A monthly electronic newsletter summarizing Minnesota's climate conditions and the resulting impact on water resources. Distributed on the first Thursday of the month.
State Climatology Office - DNR Division of Ecological and Water Resources, St. Paul
distributed: August 1, 2013
What happened in July 2013:
- July rainfall totals were generally below historical averages in most Minnesota counties, except in far northern Minnesota and portions of east central Minnesota where monthly precipitation totals were above average. In some communities, especially in southwestern counties, monthly precipitation totals fell short of long-term averages by two or more inches.
- Two particularly intense rain events occurred during July. In the early morning hours of July 13, continuously redeveloping thunderstorms quickly dropped four or more inches of rain on portions of east central and south central Minnesota. The deluge led to numerous reports of rural and urban flooding. Very heavy rain was also reported in northeast Minnesota on July 18 and 19. Three to five inches of rain led to street flooding in Grand Marais and the temporary closure of Highway 61 in Cook County.
- As was the case in June, average monthly temperatures for July in Minnesota were quite close to historical averages. Extremes for the month ranged from a high of 97 degrees on the 18th at the Minnesota City Dam (Winona County), to a low of 35 degrees at Embarrass (St. Louis County) on the 29th. Warm temperatures during the first three weeks of July accelerated crop development, bringing crop progress nearer to long-term averages after a delayed start to the growing season. Cool temperatures were prevalent during the final week of July. A number of record cold maximum and record cold minimum temperatures were set on July 27.
Where we stand now:
- Season-to-date precipitation totals are highly variable across Minnesota. Spring and early-summer precipitation totals were ample to excessive in southeast Minnesota. And despite recent dryness, seasonal rainfall totals in southeastern counties remain eight or more inches above the historical average. Elsewhere, the seasonal precipitation map offers a fluctuating pattern of values above and below historical normals by one to four inches.
- The U. S. Drought Monitor, released on August 1, places small portions of northwest and north central Minnesota in the Moderate Drought category. The release also places a swath of southwest and central Minnesota in the Abnormally Dry category. Just two percent of Minnesota's landscape is in Moderate Drought, a substantial improvement over early April 2013 when 67 percent of Minnesota was experiencing Extreme Drought or Severe Drought. The expansion of the Abnormally Dry area was due to July rainfall shortfalls of two to four inches. Subsoil moisture reserves and cool late-July weather have alleviated serious drought concerns as of this writing. The U. S. Drought Monitor index is a blend of science and subjectivity where drought categories (Moderate, Severe, etc.) are based on several indicators.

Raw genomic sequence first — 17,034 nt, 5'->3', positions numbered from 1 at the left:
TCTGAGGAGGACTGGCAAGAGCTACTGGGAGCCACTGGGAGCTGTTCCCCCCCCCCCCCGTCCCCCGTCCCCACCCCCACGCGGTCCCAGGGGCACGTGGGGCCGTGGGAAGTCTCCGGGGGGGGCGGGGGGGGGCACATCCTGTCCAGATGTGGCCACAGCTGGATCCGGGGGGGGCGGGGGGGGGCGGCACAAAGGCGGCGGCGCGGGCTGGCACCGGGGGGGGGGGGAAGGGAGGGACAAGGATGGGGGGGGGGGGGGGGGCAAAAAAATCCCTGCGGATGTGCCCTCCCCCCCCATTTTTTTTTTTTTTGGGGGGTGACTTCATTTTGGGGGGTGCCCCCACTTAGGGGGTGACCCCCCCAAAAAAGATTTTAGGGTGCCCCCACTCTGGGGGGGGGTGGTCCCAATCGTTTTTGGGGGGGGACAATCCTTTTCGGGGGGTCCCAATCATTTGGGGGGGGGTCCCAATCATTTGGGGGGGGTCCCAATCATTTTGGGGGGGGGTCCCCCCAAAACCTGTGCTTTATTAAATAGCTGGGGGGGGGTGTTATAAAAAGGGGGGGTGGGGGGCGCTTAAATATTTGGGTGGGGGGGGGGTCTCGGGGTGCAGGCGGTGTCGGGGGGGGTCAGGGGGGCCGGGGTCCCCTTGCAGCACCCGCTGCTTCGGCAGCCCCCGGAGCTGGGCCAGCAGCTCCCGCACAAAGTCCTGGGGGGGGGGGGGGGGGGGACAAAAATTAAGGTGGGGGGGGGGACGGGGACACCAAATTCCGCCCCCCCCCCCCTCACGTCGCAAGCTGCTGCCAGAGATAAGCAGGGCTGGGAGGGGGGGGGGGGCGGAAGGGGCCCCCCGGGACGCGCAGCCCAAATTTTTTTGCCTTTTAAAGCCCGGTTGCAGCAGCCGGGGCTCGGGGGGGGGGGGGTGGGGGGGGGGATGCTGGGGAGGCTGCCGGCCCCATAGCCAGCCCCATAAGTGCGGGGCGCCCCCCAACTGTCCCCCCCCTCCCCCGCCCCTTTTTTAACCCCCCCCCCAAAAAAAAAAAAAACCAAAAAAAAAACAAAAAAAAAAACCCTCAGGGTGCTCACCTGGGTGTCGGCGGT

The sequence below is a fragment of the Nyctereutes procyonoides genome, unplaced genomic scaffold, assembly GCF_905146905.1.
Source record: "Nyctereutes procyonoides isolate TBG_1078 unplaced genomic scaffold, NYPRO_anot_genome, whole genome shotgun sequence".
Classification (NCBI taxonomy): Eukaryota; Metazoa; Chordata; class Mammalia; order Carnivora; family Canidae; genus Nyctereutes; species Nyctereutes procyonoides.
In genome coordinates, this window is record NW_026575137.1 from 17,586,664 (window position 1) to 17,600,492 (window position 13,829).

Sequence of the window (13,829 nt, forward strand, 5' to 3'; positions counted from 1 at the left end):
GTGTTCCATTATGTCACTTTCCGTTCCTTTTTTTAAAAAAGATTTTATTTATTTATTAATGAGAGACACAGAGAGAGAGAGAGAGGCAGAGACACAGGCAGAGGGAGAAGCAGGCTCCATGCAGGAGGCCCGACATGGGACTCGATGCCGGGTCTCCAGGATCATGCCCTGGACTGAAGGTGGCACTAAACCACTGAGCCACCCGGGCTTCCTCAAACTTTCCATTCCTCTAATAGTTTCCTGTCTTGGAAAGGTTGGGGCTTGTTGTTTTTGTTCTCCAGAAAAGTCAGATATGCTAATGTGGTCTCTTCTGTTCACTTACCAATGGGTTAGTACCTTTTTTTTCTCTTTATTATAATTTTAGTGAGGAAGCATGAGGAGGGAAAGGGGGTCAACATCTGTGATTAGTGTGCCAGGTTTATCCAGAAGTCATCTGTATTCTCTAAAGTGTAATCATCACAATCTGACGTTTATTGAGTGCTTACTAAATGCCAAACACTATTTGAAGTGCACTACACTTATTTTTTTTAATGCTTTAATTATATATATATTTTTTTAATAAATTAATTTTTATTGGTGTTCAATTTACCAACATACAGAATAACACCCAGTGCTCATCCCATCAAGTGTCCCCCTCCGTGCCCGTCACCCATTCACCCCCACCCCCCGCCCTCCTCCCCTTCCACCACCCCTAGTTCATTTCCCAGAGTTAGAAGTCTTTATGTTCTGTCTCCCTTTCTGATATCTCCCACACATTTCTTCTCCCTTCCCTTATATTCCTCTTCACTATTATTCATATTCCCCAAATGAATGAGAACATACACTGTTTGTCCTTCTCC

- The U.S. Geological Survey and the Minnesota DNR report that stream discharge values are near historical medians at most gauging locations with some reports of low stream flow in northwest counties and reports of high stream flows in southeast, west central, and northeast Minnesota.
- Water levels on Minnesota lakes responded upward to heavy spring and early summer precipitation after being very low in late 2012. Lake levels are now generally dropping as is typical in the mid-summer.
- In their July 28 report, the Minnesota Agricultural Statistics Service reported that topsoil moisture was 4% Very Short, 22% Short, 72% Adequate, and 2% Surplus across Minnesota. Subsoil moisture was said to be 2% Very Short and 19% Short. Soil moisture measurements made at University of Minnesota Research and Outreach Centers in mid-July indicated near-average conditions in those southern Minnesota locations.
- The potential for wildfires is currently rated by DNR Forestry as Moderate in a few central Minnesota counties, Low elsewhere across the state.
- The August precipitation outlook indicates equal chances of below-normal, near-normal, or above-normal conditions throughout Minnesota. August precipitation normals range from under three inches in northwest and west central Minnesota to over four and one half inches in southeastern counties.
- The August temperature outlook tilts strongly towards below-normal conditions across Minnesota. Normal August high temperatures are around 80 degrees to start the month, dropping to the mid-70s by month's end. Normal lows are around 60 degrees early in the month, falling to the mid-50s by late August.
- The 90-day precipitation outlook for August through October offers equal chances of below-normal, near-normal, or above-normal conditions everywhere in Minnesota. The August through October temperature projection also calls for equal chances of below-normal, near-normal, or above-normal conditions.
- The National Weather Service produces long-range probabilistic river stage and discharge outlooks for the Red River, Minnesota River, and Mississippi River basins. These products address both high flow and low flow probabilities
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Greg Spoden, DNR Climatologist